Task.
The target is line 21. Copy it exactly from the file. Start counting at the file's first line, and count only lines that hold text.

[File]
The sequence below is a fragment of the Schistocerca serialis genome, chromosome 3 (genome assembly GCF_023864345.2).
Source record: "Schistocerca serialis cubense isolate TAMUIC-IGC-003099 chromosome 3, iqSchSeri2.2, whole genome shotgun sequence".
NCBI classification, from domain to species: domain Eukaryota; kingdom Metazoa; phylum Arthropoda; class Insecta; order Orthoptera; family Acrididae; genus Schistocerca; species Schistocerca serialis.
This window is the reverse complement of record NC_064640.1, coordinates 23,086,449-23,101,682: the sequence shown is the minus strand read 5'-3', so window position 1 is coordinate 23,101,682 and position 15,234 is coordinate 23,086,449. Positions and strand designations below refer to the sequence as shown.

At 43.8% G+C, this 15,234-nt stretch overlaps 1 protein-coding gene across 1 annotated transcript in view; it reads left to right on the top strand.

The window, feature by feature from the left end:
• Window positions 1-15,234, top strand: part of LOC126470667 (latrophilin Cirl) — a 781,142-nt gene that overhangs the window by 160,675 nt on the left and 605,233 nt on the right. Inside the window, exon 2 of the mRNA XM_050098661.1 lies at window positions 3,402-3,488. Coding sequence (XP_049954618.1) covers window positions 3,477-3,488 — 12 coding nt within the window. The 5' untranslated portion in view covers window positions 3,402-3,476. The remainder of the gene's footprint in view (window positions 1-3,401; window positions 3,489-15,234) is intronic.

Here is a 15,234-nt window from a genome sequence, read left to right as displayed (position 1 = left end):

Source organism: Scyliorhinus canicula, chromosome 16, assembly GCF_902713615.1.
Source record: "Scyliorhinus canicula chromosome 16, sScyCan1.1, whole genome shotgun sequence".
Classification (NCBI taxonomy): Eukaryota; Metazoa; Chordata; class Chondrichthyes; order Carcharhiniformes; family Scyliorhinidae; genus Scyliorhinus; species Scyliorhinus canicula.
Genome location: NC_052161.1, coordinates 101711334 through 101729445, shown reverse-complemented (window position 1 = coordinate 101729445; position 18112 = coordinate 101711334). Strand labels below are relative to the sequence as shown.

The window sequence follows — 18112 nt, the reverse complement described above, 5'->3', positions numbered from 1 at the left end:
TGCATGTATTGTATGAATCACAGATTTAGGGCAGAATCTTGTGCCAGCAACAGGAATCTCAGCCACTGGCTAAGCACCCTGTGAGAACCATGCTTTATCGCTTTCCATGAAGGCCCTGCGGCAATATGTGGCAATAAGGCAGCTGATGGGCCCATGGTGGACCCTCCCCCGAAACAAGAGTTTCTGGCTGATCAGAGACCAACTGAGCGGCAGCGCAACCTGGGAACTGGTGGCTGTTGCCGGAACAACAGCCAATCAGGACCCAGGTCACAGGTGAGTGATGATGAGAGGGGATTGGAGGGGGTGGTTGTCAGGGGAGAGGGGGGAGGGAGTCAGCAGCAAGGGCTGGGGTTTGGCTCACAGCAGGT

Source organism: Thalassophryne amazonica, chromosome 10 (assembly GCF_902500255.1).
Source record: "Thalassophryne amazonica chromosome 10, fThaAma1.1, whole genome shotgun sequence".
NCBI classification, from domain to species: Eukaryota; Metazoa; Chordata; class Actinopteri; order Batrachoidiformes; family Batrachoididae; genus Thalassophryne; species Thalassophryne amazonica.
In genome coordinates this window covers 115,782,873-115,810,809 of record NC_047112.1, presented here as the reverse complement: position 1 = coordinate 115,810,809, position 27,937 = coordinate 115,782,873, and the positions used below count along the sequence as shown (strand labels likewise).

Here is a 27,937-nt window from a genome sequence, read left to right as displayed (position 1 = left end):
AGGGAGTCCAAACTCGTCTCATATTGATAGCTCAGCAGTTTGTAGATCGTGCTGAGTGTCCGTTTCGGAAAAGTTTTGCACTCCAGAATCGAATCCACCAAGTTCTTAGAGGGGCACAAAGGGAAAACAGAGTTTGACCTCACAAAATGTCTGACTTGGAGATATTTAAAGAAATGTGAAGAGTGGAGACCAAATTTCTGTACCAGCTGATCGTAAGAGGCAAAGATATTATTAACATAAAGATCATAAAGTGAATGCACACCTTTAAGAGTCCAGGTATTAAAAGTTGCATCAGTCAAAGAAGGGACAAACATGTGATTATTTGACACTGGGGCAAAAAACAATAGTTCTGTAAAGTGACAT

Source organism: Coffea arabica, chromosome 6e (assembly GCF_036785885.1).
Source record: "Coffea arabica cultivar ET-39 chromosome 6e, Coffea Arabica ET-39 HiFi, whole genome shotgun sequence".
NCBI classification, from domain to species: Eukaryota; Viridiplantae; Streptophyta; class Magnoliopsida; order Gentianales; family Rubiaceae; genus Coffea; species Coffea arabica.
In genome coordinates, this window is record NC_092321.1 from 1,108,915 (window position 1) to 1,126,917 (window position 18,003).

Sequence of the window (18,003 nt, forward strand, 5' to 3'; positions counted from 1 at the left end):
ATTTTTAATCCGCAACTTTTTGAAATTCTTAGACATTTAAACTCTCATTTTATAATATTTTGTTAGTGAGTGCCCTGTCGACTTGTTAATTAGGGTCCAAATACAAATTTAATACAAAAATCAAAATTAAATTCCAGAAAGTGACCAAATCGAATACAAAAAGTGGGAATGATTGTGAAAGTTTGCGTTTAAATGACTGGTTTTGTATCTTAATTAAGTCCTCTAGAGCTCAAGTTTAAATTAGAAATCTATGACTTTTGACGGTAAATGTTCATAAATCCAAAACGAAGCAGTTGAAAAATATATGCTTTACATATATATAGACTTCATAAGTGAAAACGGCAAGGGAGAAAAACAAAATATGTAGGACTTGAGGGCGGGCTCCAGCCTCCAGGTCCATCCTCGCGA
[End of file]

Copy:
Source organism: Coffea arabica, chromosome 6e (assembly GCF_036785885.1).